“What need we any further witness; for we ourselves have heard of his own mouth.” Jeanne’s protracted, broken, yet continuous apology and defence, overawed her judges; they do not seem to have interrupted it with questions. It was enough and more than enough. She had relapsed; the end of all things had come, the will of her enemies could now be accomplished. No one could say she had not had full justice done her; every formality had been fulfilled, every lingering formula carried out. Now there was but one thing before her, whose sad young voice with many pauses thus sighed forth its last utterance; and for her judges, one last spectacle to prepare, and the work to complete which it had taken them three long months to do.
CHAPTER XVIII — THE SACRIFICE. MAY 31, 1431.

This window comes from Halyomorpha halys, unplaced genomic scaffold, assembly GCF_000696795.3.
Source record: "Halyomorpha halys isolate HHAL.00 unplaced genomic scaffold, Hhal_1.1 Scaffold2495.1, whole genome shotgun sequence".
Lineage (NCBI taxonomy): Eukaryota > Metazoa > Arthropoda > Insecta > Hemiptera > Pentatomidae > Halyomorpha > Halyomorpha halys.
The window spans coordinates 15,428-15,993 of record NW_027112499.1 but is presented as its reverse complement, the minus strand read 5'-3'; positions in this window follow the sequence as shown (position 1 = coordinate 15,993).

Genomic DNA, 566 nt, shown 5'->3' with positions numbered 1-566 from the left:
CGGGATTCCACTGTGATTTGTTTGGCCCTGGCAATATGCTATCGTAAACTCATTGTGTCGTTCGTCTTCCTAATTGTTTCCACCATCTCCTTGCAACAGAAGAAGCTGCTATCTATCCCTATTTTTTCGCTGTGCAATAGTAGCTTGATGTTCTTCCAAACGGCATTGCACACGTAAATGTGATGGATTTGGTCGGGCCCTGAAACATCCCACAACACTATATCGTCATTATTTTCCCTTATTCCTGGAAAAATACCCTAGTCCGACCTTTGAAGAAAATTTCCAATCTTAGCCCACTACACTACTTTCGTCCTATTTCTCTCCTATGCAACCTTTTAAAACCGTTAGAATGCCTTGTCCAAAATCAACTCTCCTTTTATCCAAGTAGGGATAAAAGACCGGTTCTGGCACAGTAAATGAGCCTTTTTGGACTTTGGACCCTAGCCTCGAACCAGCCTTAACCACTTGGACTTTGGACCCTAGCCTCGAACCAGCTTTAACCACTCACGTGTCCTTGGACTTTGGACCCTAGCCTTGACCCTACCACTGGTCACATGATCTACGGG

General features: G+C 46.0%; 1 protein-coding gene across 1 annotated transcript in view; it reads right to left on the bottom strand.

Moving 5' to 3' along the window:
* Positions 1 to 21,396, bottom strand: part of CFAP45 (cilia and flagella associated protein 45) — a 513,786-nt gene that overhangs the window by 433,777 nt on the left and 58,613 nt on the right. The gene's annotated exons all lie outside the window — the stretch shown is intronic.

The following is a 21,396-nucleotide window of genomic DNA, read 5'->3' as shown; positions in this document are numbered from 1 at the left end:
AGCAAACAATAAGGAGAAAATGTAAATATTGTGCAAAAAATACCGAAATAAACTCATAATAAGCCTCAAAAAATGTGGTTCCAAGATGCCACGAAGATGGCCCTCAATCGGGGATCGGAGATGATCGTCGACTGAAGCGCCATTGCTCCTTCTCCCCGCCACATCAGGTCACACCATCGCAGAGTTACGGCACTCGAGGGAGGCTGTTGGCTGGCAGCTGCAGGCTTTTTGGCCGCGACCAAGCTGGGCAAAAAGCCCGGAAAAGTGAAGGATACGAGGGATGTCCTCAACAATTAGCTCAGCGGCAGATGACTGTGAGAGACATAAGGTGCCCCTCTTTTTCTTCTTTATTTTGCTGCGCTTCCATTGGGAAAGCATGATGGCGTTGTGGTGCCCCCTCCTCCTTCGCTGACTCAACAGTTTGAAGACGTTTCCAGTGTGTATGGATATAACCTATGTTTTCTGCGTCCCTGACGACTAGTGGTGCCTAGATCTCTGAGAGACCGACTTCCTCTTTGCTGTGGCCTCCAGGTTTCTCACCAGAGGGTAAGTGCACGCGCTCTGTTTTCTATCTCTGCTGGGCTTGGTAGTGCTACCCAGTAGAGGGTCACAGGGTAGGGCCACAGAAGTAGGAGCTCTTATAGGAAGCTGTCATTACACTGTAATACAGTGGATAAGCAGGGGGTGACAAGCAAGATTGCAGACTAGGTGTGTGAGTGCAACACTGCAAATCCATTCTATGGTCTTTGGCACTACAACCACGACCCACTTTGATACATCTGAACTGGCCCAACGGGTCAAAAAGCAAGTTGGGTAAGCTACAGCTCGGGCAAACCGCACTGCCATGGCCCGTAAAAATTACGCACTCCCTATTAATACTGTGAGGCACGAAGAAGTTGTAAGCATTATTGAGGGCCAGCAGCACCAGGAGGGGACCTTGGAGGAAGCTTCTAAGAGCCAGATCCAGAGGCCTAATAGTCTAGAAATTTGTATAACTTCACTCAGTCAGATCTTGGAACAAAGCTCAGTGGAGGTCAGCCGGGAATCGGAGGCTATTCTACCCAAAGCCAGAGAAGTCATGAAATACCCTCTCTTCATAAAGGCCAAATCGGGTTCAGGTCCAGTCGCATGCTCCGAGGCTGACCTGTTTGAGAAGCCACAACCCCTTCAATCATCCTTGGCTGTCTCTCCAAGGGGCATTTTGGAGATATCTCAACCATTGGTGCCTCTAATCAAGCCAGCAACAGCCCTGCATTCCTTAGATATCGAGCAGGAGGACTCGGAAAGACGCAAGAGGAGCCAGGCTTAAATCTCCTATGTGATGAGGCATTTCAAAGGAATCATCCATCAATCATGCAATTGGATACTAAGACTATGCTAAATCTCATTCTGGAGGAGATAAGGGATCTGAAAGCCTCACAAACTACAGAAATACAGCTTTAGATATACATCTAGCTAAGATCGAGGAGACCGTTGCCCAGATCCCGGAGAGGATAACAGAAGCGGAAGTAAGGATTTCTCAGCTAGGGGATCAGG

It is not necessary to be a good man in order to divine what in certain circumstances a good and pure spirit will do. The Bishop of Beauvais had entertained no doubt as to what would happen. He knew exactly, with a perspicuity creditable to his perceptions at least, that, notwithstanding the effect which his theatrical mise en scene had produced upon the imagination of Jeanne, no power in heaven or earth would induce that young soul to content itself with a lie. He knew it, though lies were his daily bread; the children of this world are wiser in their generation than the children of light. He had bidden his English patrons to wait a little, and now his predictions were triumphantly fulfilled. It is hard to believe of any man that on such a certainty he could have calculated and laid his devilish plans; but there would seem to have existed in the mediaeval churchman a certain horrible thirst for the blood of a relapsed heretic which was peculiar to their age and profession, and which no better principle in their own minds could subdue. It was their appetite, their delight of sensation, in distinction from the other appetites perhaps scarcely less cruel which other men indulged with no such horrified denunciation from the rest of the world. Others, it is evident, shared with Cauchon that sharp sensation of dreadful pleasure in finding her out; young Courcelles, so modest and unassuming and so learned, among the rest; not L’Oyseleur, it appears by the sequel. That Judas, like the greater traitor, was struck to the heart; but the less bad man who had only persecuted, not betrayed, stood high in superior virtue, and only rejoiced that at last the victim was ready to drop into the flames which had been so carefully prepared.